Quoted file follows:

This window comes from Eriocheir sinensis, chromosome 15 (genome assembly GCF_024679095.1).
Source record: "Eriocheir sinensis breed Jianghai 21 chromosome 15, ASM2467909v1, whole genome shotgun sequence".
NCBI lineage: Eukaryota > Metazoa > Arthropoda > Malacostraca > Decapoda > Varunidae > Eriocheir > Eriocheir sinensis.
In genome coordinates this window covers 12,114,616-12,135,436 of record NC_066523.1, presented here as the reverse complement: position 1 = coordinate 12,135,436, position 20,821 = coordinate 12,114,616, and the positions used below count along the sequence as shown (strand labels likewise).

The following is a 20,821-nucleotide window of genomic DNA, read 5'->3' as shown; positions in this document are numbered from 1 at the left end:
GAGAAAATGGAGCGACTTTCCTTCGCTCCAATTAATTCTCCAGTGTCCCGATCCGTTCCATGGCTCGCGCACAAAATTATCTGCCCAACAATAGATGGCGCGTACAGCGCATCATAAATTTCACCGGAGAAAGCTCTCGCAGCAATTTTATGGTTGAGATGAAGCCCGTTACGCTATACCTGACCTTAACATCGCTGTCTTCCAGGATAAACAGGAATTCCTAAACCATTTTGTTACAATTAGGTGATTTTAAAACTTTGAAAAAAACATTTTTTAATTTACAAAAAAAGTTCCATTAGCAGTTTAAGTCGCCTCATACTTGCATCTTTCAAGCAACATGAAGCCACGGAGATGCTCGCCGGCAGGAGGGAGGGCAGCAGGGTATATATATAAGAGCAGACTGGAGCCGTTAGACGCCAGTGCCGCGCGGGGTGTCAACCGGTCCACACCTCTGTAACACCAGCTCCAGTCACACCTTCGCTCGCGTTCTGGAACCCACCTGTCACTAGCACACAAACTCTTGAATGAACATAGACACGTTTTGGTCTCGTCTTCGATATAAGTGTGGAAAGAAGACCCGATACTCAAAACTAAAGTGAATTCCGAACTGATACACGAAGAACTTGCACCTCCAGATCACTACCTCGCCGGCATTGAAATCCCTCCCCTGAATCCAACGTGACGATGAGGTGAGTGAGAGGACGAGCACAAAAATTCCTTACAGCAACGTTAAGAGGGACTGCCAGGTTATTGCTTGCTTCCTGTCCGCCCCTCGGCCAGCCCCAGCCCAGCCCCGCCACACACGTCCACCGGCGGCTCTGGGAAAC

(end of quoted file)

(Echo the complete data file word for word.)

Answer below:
This window comes from Eriocheir sinensis, chromosome 15 (genome assembly GCF_024679095.1).
Source record: "Eriocheir sinensis breed Jianghai 21 chromosome 15, ASM2467909v1, whole genome shotgun sequence".
NCBI lineage: Eukaryota > Metazoa > Arthropoda > Malacostraca > Decapoda > Varunidae > Eriocheir > Eriocheir sinensis.
In genome coordinates this window covers 12,114,616-12,135,436 of record NC_066523.1, presented here as the reverse complement: position 1 = coordinate 12,135,436, position 20,821 = coordinate 12,114,616, and the positions used below count along the sequence as shown (strand labels likewise).

The following is a 20,821-nucleotide window of genomic DNA, read 5'->3' as shown; positions in this document are numbered from 1 at the left end:
GAGAAAATGGAGCGACTTTCCTTCGCTCCAATTAATTCTCCAGTGTCCCGATCCGTTCCATGGCTCGCGCACAAAATTATCTGCCCAACAATAGATGGCGCGTACAGCGCATCATAAATTTCACCGGAGAAAGCTCTCGCAGCAATTTTATGGTTGAGATGAAGCCCGTTACGCTATACCTGACCTTAACATCGCTGTCTTCCAGGATAAACAGGAATTCCTAAACCATTTTGTTACAATTAGGTGATTTTAAAACTTTGAAAAAAACATTTTTTAATTTACAAAAAAAGTTCCATTAGCAGTTTAAGTCGCCTCATACTTGCATCTTTCAAGCAACATGAAGCCACGGAGATGCTCGCCGGCAGGAGGGAGGGCAGCAGGGTATATATATAAGAGCAGACTGGAGCCGTTAGACGCCAGTGCCGCGCGGGGTGTCAACCGGTCCACACCTCTGTAACACCAGCTCCAGTCACACCTTCGCTCGCGTTCTGGAACCCACCTGTCACTAGCACACAAACTCTTGAATGAACATAGACACGTTTTGGTCTCGTCTTCGATATAAGTGTGGAAAGAAGACCCGATACTCAAAACTAAAGTGAATTCCGAACTGATACACGAAGAACTTGCACCTCCAGATCACTACCTCGCCGGCATTGAAATCCCTCCCCTGAATCCAACGTGACGATGAGGTGAGTGAGAGGACGAGCACAAAAATTCCTTACAGCAACGTTAAGAGGGACTGCCAGGTTATTGCTTGCTTCCTGTCCGCCCCTCGGCCAGCCCCAGCCCAGCCCCGCCACACACGTCCACCGGCGGCTCTGGGAAAC